SOCIAL DESIGN – Perspectives for Future Generations
Nicolas Beucker is a teacher and researcher in the field of public spaces and society-oriented design methods. In his studies and projects he deals with how city spaces and surfaces can be designed as an urban interface in an easily readable, emotionally appealing way that invites people to use them. Here he explains his interpretations of social urban design.
Everyday Design Solutions
Design is an optimistic discipline. And with that, design is one of the key disciplines in times of crises and uncertainty. Designer-like thinking and action make it possible to focus on opportunities and possibilities instead of obstacles and risks. Design underpins hopes and show the possibilities of better futures. A designer with this understands design this way will question the demands of a better world and develop an approach of shared responsibility for the shaping of this world. Against the backdrop of a society that strives for ecological and social equity, it is no wonder that social issues have been increasingly finding their way into debates within the field of design over the last few years.
Articles entitled „Design for Social Innovation“, „Social Design“, „Transformation Design“, „Kann Gestaltung Gesellschaft verändern?“ (in English: Can Design Change Society?) and the more generally entitled: „Weltentwerfen“ (in English: Designing worlds) remind designers to use their skills to actively shape a successful community. Their imagination and their ability to communicate these images in a way that allows other to form an opinion about them are becoming increasingly important. Designers imagine things that don’t yet exist and develop images that make it possible to speak about imaginable futures, therefore taking on the role of a mediator for society. Because when we’re talking about what the future should look like, non-designer also need to be able to form an opinion about the ideas. With that, participation in design processes has become a new skill in design professions. Not only do designers need to learn and internalise the concept of participation, participation must also be lived. Designers will have to reduce their role as the authors of their work and sometimes have to participate in co-creative design processes. The more their tasks become societal, the more designer will have to discuss and negotiate their plans with the affected stakeholders instead of just with contractors. In order to do that, designers have to be empathetic and ready to enter into a dialogue as well as treat non-designers as equals. But that doesn’t mean that designers will have to give up their role as the initiators of aesthetic standards in the future, it’s just that with regards to many design questions, aesthetic tools will be met with ethical issues.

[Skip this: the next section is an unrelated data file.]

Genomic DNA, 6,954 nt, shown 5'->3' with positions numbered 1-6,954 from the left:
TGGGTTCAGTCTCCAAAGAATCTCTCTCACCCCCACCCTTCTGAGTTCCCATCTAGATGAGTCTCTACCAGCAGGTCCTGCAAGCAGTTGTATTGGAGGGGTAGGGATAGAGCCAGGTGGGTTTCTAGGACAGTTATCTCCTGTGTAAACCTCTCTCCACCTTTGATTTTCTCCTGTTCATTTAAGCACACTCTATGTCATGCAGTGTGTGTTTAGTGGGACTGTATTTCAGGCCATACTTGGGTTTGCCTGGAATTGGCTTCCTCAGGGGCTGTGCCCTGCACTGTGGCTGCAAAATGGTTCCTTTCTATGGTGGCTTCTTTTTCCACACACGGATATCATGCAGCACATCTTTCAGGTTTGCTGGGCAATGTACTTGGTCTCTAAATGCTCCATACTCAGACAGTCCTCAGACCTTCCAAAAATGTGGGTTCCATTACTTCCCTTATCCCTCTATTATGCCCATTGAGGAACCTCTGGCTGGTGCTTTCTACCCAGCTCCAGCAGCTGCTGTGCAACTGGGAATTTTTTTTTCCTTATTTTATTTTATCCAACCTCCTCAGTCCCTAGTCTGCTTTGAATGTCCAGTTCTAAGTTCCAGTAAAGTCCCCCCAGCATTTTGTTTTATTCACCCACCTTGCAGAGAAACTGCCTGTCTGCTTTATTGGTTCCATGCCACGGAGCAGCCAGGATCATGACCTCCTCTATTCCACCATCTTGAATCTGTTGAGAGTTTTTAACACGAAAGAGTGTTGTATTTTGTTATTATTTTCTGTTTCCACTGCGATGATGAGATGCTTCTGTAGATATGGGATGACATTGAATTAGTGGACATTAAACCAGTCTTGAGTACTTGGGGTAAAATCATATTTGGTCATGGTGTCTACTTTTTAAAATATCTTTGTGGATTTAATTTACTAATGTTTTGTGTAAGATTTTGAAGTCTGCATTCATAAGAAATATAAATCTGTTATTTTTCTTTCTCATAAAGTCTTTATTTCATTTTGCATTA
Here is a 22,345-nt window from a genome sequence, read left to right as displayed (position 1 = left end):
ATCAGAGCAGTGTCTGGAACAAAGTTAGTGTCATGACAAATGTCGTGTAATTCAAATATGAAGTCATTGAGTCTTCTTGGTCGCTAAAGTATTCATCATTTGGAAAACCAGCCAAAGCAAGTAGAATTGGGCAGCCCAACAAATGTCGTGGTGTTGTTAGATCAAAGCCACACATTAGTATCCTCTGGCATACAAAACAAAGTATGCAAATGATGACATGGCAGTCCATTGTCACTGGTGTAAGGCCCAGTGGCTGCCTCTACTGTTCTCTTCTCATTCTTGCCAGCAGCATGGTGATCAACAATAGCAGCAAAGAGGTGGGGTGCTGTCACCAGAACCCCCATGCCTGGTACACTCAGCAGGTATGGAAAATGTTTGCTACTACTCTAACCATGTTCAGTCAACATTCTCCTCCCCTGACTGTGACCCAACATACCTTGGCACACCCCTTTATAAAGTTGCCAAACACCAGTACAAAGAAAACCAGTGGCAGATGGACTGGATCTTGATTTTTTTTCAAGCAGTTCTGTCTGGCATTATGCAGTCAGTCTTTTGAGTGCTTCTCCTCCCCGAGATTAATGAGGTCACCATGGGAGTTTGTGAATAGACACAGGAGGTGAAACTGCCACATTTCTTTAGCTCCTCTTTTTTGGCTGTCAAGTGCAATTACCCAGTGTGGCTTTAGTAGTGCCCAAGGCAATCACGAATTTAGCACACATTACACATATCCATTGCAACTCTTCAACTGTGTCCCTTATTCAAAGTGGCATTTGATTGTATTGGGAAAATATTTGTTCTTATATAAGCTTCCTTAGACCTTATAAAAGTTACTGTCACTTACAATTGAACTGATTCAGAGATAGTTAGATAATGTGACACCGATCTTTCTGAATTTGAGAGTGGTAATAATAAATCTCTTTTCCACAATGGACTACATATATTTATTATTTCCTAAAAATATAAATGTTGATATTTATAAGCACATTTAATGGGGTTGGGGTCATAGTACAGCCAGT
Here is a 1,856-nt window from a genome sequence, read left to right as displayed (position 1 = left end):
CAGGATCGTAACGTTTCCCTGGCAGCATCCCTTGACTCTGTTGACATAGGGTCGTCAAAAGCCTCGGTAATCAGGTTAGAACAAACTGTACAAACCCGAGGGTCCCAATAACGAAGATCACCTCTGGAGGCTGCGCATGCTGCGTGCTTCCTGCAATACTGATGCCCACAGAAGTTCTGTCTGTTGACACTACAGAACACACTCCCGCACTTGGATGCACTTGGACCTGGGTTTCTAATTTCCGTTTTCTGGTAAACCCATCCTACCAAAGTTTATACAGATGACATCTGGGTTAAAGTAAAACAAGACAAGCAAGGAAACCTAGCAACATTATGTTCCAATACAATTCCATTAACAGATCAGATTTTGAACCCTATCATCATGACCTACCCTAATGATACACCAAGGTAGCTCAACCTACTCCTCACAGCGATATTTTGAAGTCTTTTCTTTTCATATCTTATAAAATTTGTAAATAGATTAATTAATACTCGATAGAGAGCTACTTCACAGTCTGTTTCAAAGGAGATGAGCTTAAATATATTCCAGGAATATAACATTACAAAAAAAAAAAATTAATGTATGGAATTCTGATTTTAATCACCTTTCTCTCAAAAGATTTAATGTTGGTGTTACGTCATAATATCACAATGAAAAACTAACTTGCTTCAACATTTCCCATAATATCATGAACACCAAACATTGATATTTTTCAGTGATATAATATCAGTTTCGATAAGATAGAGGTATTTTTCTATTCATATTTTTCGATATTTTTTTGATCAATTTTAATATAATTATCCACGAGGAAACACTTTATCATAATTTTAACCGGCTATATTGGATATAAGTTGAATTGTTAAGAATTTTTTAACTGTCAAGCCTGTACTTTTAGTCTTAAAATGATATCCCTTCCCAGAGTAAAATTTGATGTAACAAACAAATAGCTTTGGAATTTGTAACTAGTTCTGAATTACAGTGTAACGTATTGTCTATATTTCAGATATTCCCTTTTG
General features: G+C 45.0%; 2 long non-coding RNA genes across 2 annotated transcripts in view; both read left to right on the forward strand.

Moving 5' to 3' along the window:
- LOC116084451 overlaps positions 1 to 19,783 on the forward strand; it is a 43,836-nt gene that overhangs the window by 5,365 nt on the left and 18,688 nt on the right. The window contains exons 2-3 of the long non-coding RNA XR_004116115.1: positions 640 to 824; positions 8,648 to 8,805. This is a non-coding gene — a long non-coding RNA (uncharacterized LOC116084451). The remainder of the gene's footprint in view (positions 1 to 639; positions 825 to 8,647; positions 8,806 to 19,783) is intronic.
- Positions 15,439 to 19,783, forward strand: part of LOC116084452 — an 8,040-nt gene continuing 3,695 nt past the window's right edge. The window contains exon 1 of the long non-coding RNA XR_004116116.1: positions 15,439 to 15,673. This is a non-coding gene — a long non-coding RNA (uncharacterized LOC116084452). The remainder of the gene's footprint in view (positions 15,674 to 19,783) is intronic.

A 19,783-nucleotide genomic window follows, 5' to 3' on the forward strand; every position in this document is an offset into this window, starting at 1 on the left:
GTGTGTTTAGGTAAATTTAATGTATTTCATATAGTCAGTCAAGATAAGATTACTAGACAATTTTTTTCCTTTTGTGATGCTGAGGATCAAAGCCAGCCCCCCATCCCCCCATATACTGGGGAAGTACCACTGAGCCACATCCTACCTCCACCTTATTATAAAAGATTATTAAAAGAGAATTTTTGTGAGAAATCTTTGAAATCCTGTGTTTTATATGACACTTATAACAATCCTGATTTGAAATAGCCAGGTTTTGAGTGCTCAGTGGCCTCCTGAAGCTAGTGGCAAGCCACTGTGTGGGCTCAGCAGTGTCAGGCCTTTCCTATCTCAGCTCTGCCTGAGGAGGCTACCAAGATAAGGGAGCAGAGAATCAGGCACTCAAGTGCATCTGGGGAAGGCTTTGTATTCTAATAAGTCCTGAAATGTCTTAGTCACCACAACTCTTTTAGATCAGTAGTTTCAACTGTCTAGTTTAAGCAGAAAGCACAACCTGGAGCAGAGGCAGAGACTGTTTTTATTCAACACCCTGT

The type of design aimed toward a society-oriented future calls for different requirements than the type of design that stays loyal to distribution management. Which is why curricula are being changed on many universities, just like the Hochschule Lower Rhine, University of Applied Sciences has done. Over the past ten years, design students in Krefeld have had the opportunity to work in projects that take invisible design (Lucius Burckhardt) into account. In social design projects they learn to deal with the relationships that are formed as a result of the design of objects and to correspondingly design products, spaces, situations or forms of communication. However, there is often a lack of a methodological foundation on how to gain an emphatic approach to various planning contexts and the necessary understanding for the different stakeholders. In addition, social design starts dealing with the issue of a designer’s solution when they are already immersed in the analysis of an often unclear and complex task. In social design, it is considered counterproductive to define solution processes for product, graphic, automotive, editorial, web or trade fair design upfront.
Starting in the spring of 2017, social design will be an established part of the design curriculum in Krefeld as an elective field of study. Future designers will be able to systematically learn the methods of concentrating empathy, participation and co-creation. They will discuss exemplary projects in certain fields of interest and user contexts and will diligently negotiate criteria for a better world.
In the interest of an interdisciplinary perspective, Nicolas Beucker established the competence centre for social design at the Hochschule Niederrhein, University of Applied Sciences. SOUND has been working with communities in the Lower Rhine region to develop different approaches to citizen-oriented city planning. Exemplary of this project is the StadtRaumFestival VIERTELPULS, that took place in 2015 in cooperation with the city of Krefeld and the Urbanen Nachbarschaft Samtweberei (the urban neighbourhood velvet weaving mill).
Nicolas Beucker’s current publications:
(2015) Transformation Design: A Piecemeal Situational Change. Transformation Design in Perspectives on a New Design Attitude. Wolfgang Jonas, Sarah Zerwas und Kristof von Anshelm, Birkhäuser: 33-42.
(2016) Design und die Sichtbarkeit möglicher Zukünfte. Social Design in Gestalten für die Transformation der Gesellschaft. (Design and the visibility of possible futures. Social Design for the transformation of society.) Claudia Banz, transcript Verlag: 35-42.